Crop-Munching Armyworm Could Threaten Millions of Farmers in Asia: UN, Thomson Reuters Foundation, August 14
A voracious crop-chomping pest which has wrought havoc in Africa could threaten millions of farmers in Asia, UN experts warned. India now battles the continent’s first reported infestation of fall armyworm. FAO regional representative Kundhavi Kadriresan said, “Fall armyworm could have a devastating impact on Asia’s maize and rice producers...This is a threat that we cannot ignore.”
New Native American Farm Fund to Distribute $266 Million in Landmark Civil Rights Settlement, Washington Post, August 12
The largest US philanthropy serving Native American farmers and ranchers has been established to distribute $266 million from a landmark 2010 civil rights settlement in which the US government agreed to pay for almost 20 years of official discrimination. The Native American Agriculture Fund held its first meeting after a court gave its final approval in late July.
NUTRITION AND HEALTH
The Pacific Islands Have an Obesity Problem. The Tongan Leader Thinks a Weight-Loss Competition Could Help., Washington Post, August 15
For years, Pacific Island nations have struggled to address obesity in the region. The top 10 nations with the highest prevalence of adult obesity were all in the Pacific. Experts cite an increase in the consumption of processed food as a major factor in the region’s struggle with obesity. Tonga’s prime minister apparently plans to suggest a new way to fight obesity in the region: a competition to see who can lose the most weight over the next year.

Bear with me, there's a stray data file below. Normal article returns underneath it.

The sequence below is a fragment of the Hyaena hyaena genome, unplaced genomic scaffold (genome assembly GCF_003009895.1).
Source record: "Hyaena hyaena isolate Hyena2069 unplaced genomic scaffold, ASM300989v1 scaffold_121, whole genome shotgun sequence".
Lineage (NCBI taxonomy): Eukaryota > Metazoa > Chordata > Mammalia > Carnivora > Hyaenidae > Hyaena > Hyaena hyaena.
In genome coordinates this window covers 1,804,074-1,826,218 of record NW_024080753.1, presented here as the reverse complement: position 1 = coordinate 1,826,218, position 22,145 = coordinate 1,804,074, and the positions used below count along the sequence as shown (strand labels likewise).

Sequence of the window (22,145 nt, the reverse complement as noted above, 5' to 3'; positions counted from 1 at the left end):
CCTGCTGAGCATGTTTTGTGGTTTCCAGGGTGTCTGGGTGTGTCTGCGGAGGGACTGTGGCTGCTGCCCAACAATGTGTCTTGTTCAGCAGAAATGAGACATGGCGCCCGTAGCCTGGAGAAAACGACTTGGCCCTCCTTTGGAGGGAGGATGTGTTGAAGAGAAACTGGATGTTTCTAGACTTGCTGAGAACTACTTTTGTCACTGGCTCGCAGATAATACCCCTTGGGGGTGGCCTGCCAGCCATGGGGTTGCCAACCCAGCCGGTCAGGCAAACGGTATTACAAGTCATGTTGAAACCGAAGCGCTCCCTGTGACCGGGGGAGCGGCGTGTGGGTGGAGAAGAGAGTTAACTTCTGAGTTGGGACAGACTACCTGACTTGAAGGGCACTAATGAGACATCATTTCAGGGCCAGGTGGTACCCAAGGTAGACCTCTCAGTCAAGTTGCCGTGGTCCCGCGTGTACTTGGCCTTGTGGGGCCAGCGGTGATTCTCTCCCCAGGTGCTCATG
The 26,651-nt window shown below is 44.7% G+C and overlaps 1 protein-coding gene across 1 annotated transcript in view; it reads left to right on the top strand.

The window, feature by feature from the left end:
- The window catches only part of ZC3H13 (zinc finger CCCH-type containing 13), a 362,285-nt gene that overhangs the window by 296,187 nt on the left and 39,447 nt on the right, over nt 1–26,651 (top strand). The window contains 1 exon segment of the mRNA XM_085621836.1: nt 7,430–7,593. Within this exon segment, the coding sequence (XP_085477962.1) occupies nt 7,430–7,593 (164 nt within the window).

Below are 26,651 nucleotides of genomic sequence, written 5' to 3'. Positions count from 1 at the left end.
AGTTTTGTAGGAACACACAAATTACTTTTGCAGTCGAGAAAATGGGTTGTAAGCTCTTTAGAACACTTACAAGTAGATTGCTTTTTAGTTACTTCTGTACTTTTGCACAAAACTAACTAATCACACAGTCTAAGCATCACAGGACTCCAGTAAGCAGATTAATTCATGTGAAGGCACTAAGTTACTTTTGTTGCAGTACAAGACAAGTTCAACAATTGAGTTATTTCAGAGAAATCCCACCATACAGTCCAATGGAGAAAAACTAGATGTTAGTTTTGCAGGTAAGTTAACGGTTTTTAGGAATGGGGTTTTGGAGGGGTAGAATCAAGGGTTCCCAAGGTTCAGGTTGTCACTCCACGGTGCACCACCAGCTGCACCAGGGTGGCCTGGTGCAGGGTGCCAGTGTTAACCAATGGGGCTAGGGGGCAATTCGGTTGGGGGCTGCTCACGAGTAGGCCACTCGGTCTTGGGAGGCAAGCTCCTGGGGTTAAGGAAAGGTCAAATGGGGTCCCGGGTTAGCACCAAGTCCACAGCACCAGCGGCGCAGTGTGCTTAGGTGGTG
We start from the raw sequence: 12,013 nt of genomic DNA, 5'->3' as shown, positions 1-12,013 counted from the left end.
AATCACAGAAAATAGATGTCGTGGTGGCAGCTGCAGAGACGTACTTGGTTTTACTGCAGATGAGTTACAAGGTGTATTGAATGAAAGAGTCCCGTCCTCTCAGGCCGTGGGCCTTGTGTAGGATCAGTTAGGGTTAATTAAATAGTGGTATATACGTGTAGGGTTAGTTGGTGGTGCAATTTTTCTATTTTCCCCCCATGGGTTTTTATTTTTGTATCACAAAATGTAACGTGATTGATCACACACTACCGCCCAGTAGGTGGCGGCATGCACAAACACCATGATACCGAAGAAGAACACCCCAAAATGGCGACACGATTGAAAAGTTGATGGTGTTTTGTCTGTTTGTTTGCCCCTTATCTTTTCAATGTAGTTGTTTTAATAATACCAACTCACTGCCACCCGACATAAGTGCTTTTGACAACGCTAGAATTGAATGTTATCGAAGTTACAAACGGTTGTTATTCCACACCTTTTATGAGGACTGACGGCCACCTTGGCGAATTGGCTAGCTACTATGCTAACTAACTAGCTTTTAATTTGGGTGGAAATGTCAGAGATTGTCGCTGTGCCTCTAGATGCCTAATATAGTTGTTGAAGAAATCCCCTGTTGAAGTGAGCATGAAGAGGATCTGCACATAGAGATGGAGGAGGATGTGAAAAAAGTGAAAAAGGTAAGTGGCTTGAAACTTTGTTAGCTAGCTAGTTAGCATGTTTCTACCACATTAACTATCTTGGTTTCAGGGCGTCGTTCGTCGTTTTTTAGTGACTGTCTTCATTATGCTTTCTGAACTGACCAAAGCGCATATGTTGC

A Simple Way to Save Millions of Lives, Editorial, Bloomberg, August 15
Some 4.5 billion people live without proper toilets. People continue to die needlessly from diarrheal infections when fecal germs pollute the environment, contaminating food and drinking water. Investing in toilets with sewage infrastructure can be money well spent, provided the toilets are used for their intended purpose. This often requires a significant change in behavior; Tanzania, for instance, has experimented with airing a reality TV show which features outhouse makeovers.
Ready-to-use therapeutic food (RUTF), a paste made of peanuts and milk powder, is widely accepted to be a safe and effective way to treat children with severe acute malnutrition. Average full course of treatment for a child costs between $41 and $51, putting it out of reach of most health programs. Almost two dozen of UNICEF’s RUTF suppliers have already come up with local formulas, many of which substitute peanuts and milk powder with cheaper alternatives.
The War on Sugar’s Biggest Casualty: Global Prices, Wall Street Journal, August 12
Sugar prices are hovering near a three-year low as food companies around the world reduce the commodity in their products and move toward alternative sweeteners amid health concerns including diabetes, obesity, and heart disease. This raises the possibility of a long-term reduction in demand even as the world’s largest producers of sugar are notching record production.
ENVIRONMENT, WATER, AND CLIMATE
Very Fishy: China Rules Rainbow Trout Can Be Sold as Salmon, Guardian, August 14
In a move that customers have labelled very fishy, the Chinese government has ruled that rainbow trout can now be labelled and sold as salmon. The seemingly bizarre move comes after complaints earlier this year that rainbow trout was being mislabeled. Customers also floated concerns that trout, when eaten raw, could pass parasites onto humans.